Welcome to the Number Ones Bonus Tracks, the addendum to our regular Number Ones column. We at Stereogum recently wrapped up our fundraising campaign, and we’d like to thank everyone who donated to support this site and keep it going. To those All Access donors who pledged $1,000, I promised that I’d write a Number Ones-style column on a song of their choosing, as long as that song charted on the Billboard Hot 100. We’ll publish those once a week for the next couple of months.
Gerry Rafferty – “Baker Street”
PEAKED: #2 on June 24, 1978
SONG AT #1 THAT WEEK: Andy Gibb – “Shadow Dancing”
This column is at the request of Stereogum donor and former music blogger Mathan Erhardt. (That’s how he asked to be identified.) Here’s what he wrote about his pick:
As far as my song, it was kind of hard to figure out what direction to go. At first I thought about Eddie Murphy’s “Party All The Time” or Don Johnson’s “Heartbeat” but felt it might be too cheesy. April Stevens’ “Teach Me Tiger” and Chuck Mangione’s “Feels So Good” were also in the running.
But then I remembered two of my all-time favorite jams: Gerry Rafferty’s “Baker Street” and Jefferson Starship’s “Miracles.” They’re both songs I can remember from my childhood that have really stuck with me. I ended up going with my gut, and “Baker Street” won out.
Yacht rock does not exist. That’s the first thing you need to know. “Yacht rock” is a half-condescending and half-appreciative term retroactively applied to a bunch of the soft rock hits from the late ’70s and early ’80s, the rich and pillowy white-soul cruise music that conjures a certain velvety rich-guy-with-a-beard sense of luxury. At the time, nobody called this stuff yacht rock. If they had, the people who made the music probably would’ve been pissed off. (Today, it’s a marketing hook, and most of them seem to be cool with it.)
But even if yacht rock did exist, then Gerry Rafferty’s “Baker Street” would not be yacht rock. “Baker Street” is something else. The musicians who have come to exemplify the yacht-rock tag — Michael McDonald, Kenny Loggins, Christopher Cross — made swaggering and contented and self-assured music. “Baker Street” isn’t that. “Baker Street” might sound smooth and rich and buttery, but it’s a dark-night-of-the-soul song, a song for feeling pissed off at a world that seems to have no use for you. I’m sure there are plenty of people who own yachts and dig “Baker Street,” but “Baker Street” is not for them.
The main reason why people think of “Baker Street” as yacht rock is its big, volcanic, slightly ridiculous saxophone riff. That sax is crazy. It basically serves as the song’s chorus — the monster hook that everyone remembers. The sax scans as smooth jazz, but it’s not actually smooth at all. It’s hungry, desperate, wild-eyed. It screams at the sky.
Gerry Rafferty did not, as far as I can tell, spend a lot of time on yachts. Rafferty came from Scottish coal-miner stock. His father, an Irish miner and truck driver, taught Rafferty Scottish and Irish folk songs and then died when Rafferty was 16. After high school, Rafferty worked a series of menial jobs, but he was always trying to break into the folk world. For a while, he busked in London. He played in a series of cover bands. He was in the Humblebums, a folk-rock group that also featured Billy Connolly, who would go on to become a famous Scottish stand-up comic and a star of both Boondock Saints movies. The Humblebums broke up in 1971, and Rafferty released a solo album that didn’t go anywhere. And then he got together with an old friend named Joe Egan to form a duo called Stealers Wheel.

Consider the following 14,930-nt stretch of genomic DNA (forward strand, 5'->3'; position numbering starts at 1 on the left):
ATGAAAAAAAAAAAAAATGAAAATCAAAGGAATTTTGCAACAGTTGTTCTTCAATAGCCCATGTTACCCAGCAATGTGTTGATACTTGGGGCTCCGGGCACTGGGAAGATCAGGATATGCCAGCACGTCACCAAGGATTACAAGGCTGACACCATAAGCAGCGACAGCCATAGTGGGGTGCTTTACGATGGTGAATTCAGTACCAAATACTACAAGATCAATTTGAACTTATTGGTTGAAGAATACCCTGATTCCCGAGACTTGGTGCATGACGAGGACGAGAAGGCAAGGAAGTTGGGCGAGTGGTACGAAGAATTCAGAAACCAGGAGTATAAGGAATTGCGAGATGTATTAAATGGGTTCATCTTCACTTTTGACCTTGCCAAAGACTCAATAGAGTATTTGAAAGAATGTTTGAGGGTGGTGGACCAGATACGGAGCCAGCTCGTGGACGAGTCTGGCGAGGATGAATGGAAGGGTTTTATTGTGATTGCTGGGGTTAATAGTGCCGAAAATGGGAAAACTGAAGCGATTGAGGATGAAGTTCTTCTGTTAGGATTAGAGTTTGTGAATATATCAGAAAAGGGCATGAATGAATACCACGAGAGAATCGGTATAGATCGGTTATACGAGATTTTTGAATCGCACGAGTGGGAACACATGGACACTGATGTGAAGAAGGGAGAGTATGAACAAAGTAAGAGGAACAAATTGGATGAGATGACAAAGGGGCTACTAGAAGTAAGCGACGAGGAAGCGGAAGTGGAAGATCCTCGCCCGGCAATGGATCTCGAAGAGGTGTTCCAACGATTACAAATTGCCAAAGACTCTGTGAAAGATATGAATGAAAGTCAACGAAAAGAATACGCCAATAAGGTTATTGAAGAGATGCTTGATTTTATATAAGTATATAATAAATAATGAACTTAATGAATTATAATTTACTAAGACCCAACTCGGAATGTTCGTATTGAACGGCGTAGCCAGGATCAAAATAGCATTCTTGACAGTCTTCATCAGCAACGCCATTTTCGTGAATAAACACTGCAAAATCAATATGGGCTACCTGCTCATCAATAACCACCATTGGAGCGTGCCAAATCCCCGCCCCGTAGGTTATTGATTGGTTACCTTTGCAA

Today, we remember Stealers Wheel for “Stuck In The Middle With You,” the jaunty, dazed folk-rock jam that soundtracked the ear-slicing in Reservoir Dogs. (“Stuck In The Middle With You” peaked at #6; it’s an 8.) Rafferty and Egan wrote “Stuck In The Middle With You,” but Jerry Leiber and Mike Stoller, the classic Brill Buiding songwriters who helped Elvis Presley break through in the ’50s, wrote and produced most of Stealers Wheel’s other songs. That wasn’t easy for Rafferty. Stealers Wheel never made another big hit after “Stuck In The Middle,” and the duo broke up in 1975. For years, though, Rafferty was stuck in legal hell, trying to get out of his contracts. For three years, he wasn’t legally allowed to release any solo music. “Baker Street” came out of that period.
When Rafferty wrote “Baker Street,” he was constantly taking the train from Glasgow to London to meet with his lawyers. Some nights, he’d go visit a friend who lived on Baker Street in London. They’d get shitfaced and play records together, and Rafferty would sleep over before jumping on the train back home. The “Baker Street” lyrics tell that story. Rafferty, fed up with his career and with the life that he’s got planned out, stares down his own alienation. He sings the whole song in the second person, to himself: “This city desert makes you feel so cold/ It’s got so many people, but it’s got no soul/ And it’s taking you so long to find out you were wrong, when you thought it held everything.”
On “Baker Street,” Rafferty’s friend seems just as lost as he is. That friend has vague plans to buy land out in the country, to give up on drinking and random sex. Rafferty is skeptical and fatalistic. But as the song comes to an end, a tiny bit of hope creeps into Rafferty’s voice: “When you wake up, it’s a new morning/ The sun is shining, it’s a new morning/ You’re going, you’re going home.” The idea of home begins to sound like redemption, even if it just means Rafferty will be back on Baker Street again before he knows it.